Protein Z-dependent protease inhibitor

0.402

0.002

LC, liver cirrhosis; HC, healthy controls.

Table 4: List of proteins differentially expressed between groups of hepatocellular carcinoma and healthy controls

Accession

Name

iTRAQ ratio (HCC/HC)

P

A1AG2

Alpha-1-acid glycoprotein 2

0.57

0.022

A1AT

Alpha-1-antitrypsin

1.995

0.002

A1BG

Alpha-1B-glycoprotein

0.667

0.032

A2AP

Alpha-2-antiplasmin

0.752

0.037

A2MG

Alpha-2-macroglobulin

2.032

<0.001

AACT

Alpha-1-antichymotrypsin

0.731

0.041

ACTG

Actin, cytoplasmic 2

2.148

0.001

AFAM

Afamin

3.162

<0.001

ALS

Insulin-like growth factor-binding protein complex acid labile subunit

0.344

0.001

ANT3

Antithrombin-III

0.363

<0.001

APOA2

Apolipoprotein A-II

14.723

<0.001

APOA4

Apolipoprotein A-IV

0.347

<0.001

C1S

Complement C1s subcomponent

0.619

0.026

CBG

Corticosteroid-binding globulin

0.492

0.021

CBPN

Carboxypeptidase N catalytic chain

2.704

0.021

CO2

Complement C2

2.831

0.031

CO3

Complement C3

9.727

<0.001

CO5

Complement C5

1.629

0.029

CO7

Complement component C7

2.535

0.005

CO9

Complement component C9

2.399

0.037

CPN2

Carboxypeptidase N subunit 2

2.858

0.009

F13B

Coagulation factor XIII B chain

0.353

0.008

FETA

Alpha-fetoprotein

33.113

0.009

FETUA

Alpha-2-HS-glycoprotein

0.291

0.026

FINC

Fibronectin

0.238

<0.001

GELS

Gelsolin

2.938

<0.001

HBA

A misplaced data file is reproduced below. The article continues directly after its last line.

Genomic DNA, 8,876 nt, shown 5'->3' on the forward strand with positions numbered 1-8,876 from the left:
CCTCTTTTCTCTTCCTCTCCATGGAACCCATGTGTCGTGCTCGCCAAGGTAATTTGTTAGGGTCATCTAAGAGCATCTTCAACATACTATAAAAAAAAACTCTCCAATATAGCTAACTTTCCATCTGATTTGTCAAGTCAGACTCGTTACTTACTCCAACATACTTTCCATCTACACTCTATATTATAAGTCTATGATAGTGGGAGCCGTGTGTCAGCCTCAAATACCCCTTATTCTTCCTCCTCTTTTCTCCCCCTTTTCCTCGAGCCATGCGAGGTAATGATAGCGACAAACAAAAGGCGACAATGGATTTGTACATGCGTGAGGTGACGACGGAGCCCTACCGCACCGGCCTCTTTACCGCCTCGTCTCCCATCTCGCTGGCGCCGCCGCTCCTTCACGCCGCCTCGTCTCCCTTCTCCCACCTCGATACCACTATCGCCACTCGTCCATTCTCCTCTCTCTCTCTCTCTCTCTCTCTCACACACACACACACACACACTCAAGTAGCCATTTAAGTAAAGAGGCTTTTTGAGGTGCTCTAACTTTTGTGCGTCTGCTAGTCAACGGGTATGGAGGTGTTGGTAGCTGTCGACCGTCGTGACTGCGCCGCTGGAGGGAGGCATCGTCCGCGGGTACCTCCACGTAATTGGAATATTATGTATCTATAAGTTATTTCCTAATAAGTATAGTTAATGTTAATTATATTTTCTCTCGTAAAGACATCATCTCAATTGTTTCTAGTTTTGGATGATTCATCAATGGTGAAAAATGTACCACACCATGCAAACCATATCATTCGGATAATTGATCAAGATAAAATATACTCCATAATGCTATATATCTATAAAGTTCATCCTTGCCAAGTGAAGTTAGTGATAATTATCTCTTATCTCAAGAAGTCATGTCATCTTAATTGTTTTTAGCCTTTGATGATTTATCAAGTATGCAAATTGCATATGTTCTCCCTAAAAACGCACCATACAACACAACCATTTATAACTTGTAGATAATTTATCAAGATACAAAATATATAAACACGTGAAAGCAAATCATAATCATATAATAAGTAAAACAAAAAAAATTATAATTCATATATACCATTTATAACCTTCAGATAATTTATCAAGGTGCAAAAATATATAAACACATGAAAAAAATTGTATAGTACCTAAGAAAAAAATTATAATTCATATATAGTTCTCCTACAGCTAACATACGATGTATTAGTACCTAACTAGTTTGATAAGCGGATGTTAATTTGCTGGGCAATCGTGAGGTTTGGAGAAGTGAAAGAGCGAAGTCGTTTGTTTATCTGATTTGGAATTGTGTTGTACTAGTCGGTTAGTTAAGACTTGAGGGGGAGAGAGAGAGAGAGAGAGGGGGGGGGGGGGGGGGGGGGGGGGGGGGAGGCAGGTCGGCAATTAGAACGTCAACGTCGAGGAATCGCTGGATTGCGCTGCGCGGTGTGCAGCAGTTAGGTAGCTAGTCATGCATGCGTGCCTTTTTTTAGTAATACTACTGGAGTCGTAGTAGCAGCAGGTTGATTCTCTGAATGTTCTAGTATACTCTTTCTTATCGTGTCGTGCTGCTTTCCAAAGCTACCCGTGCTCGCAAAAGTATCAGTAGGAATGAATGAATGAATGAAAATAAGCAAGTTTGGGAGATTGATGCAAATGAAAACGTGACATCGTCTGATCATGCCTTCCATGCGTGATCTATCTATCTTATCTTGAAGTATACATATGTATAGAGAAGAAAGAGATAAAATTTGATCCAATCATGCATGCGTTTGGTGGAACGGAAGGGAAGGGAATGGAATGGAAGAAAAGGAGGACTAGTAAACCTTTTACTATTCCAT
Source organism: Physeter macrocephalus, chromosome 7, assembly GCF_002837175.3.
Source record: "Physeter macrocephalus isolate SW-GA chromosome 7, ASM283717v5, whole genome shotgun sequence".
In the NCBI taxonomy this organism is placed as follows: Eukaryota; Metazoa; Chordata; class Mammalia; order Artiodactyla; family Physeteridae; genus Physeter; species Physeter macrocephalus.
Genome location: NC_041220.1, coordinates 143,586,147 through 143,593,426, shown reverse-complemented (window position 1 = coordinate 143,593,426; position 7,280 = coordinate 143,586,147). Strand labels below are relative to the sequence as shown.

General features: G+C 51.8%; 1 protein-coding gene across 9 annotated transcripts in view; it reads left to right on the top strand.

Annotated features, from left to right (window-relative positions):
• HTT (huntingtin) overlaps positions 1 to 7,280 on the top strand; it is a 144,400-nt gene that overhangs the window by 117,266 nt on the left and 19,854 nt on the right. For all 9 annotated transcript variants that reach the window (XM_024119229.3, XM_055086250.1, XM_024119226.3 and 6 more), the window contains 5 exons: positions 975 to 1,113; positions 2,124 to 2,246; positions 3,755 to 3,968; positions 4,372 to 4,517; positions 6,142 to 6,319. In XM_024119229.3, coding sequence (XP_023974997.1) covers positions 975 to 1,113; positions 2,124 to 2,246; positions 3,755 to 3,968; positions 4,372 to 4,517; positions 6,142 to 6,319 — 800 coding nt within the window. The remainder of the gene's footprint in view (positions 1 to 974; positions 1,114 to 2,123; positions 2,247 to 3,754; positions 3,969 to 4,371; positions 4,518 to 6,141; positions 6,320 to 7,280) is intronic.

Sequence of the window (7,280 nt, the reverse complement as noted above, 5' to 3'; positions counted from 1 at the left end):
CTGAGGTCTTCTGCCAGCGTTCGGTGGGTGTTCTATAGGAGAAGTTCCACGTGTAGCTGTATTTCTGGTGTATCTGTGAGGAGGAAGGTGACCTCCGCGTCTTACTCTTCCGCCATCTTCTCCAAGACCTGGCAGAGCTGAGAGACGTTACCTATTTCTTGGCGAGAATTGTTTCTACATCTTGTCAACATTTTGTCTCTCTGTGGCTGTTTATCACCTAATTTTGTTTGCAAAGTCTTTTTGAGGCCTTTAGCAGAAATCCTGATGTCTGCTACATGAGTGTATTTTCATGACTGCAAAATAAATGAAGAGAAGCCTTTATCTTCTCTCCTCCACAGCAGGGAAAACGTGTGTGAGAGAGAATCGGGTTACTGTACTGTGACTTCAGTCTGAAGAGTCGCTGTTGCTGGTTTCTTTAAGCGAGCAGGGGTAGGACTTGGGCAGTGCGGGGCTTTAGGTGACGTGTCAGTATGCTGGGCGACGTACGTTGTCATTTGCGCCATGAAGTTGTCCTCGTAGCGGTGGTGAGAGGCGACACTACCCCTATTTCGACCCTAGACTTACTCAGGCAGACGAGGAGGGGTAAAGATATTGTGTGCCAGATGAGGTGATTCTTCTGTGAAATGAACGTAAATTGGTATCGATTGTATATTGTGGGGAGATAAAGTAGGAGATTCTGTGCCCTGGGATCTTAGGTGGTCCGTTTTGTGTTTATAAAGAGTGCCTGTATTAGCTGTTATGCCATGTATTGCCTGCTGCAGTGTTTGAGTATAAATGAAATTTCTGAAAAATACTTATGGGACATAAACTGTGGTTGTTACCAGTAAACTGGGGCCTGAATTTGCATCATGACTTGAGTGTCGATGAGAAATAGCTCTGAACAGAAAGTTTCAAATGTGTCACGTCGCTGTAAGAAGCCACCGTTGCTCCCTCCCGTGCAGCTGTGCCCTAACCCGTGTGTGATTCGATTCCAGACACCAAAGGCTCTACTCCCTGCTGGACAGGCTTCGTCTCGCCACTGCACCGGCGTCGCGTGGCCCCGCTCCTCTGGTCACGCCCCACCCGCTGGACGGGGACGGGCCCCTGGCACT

Hemoglobin subunit alpha

1.528

0.047

HBB

Hemoglobin subunit beta

0.291

0.011

HEP2

Heparin cofactor 2

0.555

0.010

HPT

Haptoglobin

0.158

<0.001

IC1

Plasma protease C1 inhibitor

0.219

<0.001

IGHM

Ig mu chain C region

2.109

0.002

IGKC

Ig kappa chain C region

9.727

0.001

ITIH1

Inter-alpha-trypsin inhibitor heavy chain H1

0.409

0.003

ITIH2

Inter-alpha-trypsin inhibitor heavy chain H2

0.466

<0.001

K1C10

Keratin, type I cytoskeletal 10

11.272

0.035

K1C9

Keratin, type I cytoskeletal 9

4.207

0.001

K2C1

Keratin, type II cytoskeletal 1

2.729

0.019

K2C6C

Keratin, type II cytoskeletal 6C

6.31

<0.001

KLKB1

Plasma kallikrein

0.57

0.010

KNG1

Kininogen-1

0.673

0.007

KV313

Ig kappa chain V-III region HIC

3.532

0.016

LBP

Lipopolysaccharide-binding protein

5.058

0.001

LUM

Lumican

2.559

0.004

PGRP2

N-acetylmuramoyl-L-alanine amidase

0.296

0.029

RET4

Retinol-binding protein 4

0.347

0.003

TRFE

Serotransferrin

0.174

<0.001

VTDB

Vitamin D-binding protein

0.515

0.001

VTNC

Vitronectin

0.575

0.015

VWF

von Willebrand factor

4.446

0.008

ZA2G

Zinc-alpha-2-glycoprotein

0.625

0.012

HCC, hepatocellular carcinoma; HC, healthy controls.

Table 5: List of proteins identified as differentially expressed both in the present study and in previous work

Accession

Protein name

Expression trend

Reference

AFP

Alpha-fetoprotein

Li 2009 [18]

CERU

Ceruloplasmin

Feng 2005 [16]

A1AT

Alpha-1-antitrypsin

Qin 2013 [20]

Feng 2005 [16]

APOE

Apolipoprotein E

Blanc 2005 [15]

Zhong 2012 [23]

APOA2

Apolipoprotein A-II

Zhong 2012 [23]

PON1

Serum paraoxonase/arylesterase 1

Huang 2013 [17]

ACTG

Actin, cytoplasmic 2

Xu 2013 [22]

C3

Complement C3

Steel 2003 [21]

APOA1

Apolipoprotein A-I

Qin 2013 [20]

Zhong 2012 [23]

Steel 2003 [21]

IPSP

Plasma serine protease inhibitor

Marshall 2013 [19]

↑ Up-regulated; ↓ Down-regulated.

Relative ratios of three differentially expressed proteins (GELS, QSOX1 and CD14) compared with the HC group.

Figure 3: Relative ratios of three differentially expressed proteins (GELS, QSOX1 and CD14) compared with the HC group. The protein was up-regulated with the relative ratio >1 and down-regulated with the relative ratio <1. GELS: gelsolin; QSOX1: sulfhydryl oxidase 1; HC: healthy controls; HBV: hepatitis B virus infection; LC: liver cirrhosis; HCC: hepatocellular carcinoma.

Bioinformatic analysis